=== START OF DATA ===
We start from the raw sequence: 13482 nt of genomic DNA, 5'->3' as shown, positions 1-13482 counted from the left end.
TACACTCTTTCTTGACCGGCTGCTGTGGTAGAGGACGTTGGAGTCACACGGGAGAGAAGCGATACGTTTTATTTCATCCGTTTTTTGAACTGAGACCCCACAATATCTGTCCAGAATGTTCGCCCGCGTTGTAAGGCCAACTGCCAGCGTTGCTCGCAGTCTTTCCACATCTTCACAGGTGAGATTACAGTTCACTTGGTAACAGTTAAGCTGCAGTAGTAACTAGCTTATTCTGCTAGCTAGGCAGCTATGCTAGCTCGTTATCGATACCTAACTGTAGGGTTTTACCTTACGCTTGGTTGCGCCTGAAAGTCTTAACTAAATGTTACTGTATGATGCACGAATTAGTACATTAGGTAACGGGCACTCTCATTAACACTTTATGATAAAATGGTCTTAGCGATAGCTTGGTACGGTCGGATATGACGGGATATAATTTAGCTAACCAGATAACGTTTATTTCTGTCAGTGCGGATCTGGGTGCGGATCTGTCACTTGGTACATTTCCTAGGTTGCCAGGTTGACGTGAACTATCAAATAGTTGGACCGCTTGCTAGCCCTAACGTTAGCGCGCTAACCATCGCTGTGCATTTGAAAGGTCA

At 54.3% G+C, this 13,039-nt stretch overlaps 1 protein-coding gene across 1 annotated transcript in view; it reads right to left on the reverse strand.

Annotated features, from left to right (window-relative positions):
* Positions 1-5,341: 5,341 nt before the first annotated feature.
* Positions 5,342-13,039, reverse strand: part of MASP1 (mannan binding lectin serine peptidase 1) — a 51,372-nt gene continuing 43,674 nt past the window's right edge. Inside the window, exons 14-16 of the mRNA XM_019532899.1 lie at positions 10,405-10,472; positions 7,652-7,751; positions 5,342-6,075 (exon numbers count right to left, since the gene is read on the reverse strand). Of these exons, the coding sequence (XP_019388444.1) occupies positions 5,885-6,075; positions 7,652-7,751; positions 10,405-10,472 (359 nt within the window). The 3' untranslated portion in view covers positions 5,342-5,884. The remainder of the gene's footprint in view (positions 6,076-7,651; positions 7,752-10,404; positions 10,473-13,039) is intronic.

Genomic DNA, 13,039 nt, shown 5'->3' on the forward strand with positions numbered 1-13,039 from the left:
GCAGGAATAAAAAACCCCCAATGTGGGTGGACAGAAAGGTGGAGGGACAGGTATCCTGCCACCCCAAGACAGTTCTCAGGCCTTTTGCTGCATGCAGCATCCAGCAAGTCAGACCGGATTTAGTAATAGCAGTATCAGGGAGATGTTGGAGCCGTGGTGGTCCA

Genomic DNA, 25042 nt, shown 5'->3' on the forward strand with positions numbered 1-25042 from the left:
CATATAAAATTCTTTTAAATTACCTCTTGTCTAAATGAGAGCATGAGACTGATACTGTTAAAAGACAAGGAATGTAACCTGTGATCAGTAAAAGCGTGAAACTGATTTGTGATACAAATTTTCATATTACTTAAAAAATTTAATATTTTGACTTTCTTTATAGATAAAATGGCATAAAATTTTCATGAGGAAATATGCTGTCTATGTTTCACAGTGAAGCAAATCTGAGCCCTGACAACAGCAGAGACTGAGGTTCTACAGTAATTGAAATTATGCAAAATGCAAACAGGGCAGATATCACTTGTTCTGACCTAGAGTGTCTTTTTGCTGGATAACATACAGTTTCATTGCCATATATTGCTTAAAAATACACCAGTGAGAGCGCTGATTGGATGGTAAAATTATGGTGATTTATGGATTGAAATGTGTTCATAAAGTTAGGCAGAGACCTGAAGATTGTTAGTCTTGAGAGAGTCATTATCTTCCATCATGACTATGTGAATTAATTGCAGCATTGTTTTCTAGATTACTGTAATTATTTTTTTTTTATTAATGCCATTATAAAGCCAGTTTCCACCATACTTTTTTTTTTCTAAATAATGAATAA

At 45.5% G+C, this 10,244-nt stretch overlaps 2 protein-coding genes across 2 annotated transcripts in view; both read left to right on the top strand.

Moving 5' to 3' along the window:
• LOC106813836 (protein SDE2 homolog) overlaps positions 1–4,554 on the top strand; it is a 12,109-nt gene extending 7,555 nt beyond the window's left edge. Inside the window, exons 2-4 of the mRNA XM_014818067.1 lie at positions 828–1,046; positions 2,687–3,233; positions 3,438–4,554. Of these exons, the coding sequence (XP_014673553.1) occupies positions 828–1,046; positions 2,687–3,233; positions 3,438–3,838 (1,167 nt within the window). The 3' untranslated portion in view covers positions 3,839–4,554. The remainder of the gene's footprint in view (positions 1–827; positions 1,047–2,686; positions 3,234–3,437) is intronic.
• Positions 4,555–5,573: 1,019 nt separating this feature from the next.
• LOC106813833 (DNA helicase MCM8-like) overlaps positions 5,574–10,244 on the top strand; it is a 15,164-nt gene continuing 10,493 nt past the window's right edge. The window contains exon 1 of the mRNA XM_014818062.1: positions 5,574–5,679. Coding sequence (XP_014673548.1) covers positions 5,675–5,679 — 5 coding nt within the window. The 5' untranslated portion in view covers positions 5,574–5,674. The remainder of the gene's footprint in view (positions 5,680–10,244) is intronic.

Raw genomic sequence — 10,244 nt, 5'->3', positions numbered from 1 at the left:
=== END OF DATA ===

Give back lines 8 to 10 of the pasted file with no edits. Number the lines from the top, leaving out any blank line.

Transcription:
GCAGGAATAAAAAACCCCCAATGTGGGTGGACAGAAAGGTGGAGGGACAGGTATCCTGCCACCCCAAGACAGTTCTCAGGCCTTTTGCTGCATGCAGCATCCAGCAAGTCAGACCGGATTTAGTAATAGCAGTATCAGGGAGATGTTGGAGCCGTGGTGGTCCA

Genomic DNA, 25042 nt, shown 5'->3' on the forward strand with positions numbered 1-25042 from the left:
CATATAAAATTCTTTTAAATTACCTCTTGTCTAAATGAGAGCATGAGACTGATACTGTTAAAAGACAAGGAATGTAACCTGTGATCAGTAAAAGCGTGAAACTGATTTGTGATACAAATTTTCATATTACTTAAAAAATTTAATATTTTGACTTTCTTTATAGATAAAATGGCATAAAATTTTCATGAGGAAATATGCTGTCTATGTTTCACAGTGAAGCAAATCTGAGCCCTGACAACAGCAGAGACTGAGGTTCTACAGTAATTGAAATTATGCAAAATGCAAACAGGGCAGATATCACTTGTTCTGACCTAGAGTGTCTTTTTGCTGGATAACATACAGTTTCATTGCCATATATTGCTTAAAAATACACCAGTGAGAGCGCTGATTGGATGGTAAAATTATGGTGATTTATGGATTGAAATGTGTTCATAAAGTTAGGCAGAGACCTGAAGATTGTTAGTCTTGAGAGAGTCATTATCTTCCATCATGACTATGTGAATTAATTGCAGCATTGTTTTCTAGATTACTGTAATTATTTTTTTTTTATTAATGCCATTATAAAGCCAGTTTCCACCATACTTTTTTTTTTCTAAATAATGAATAA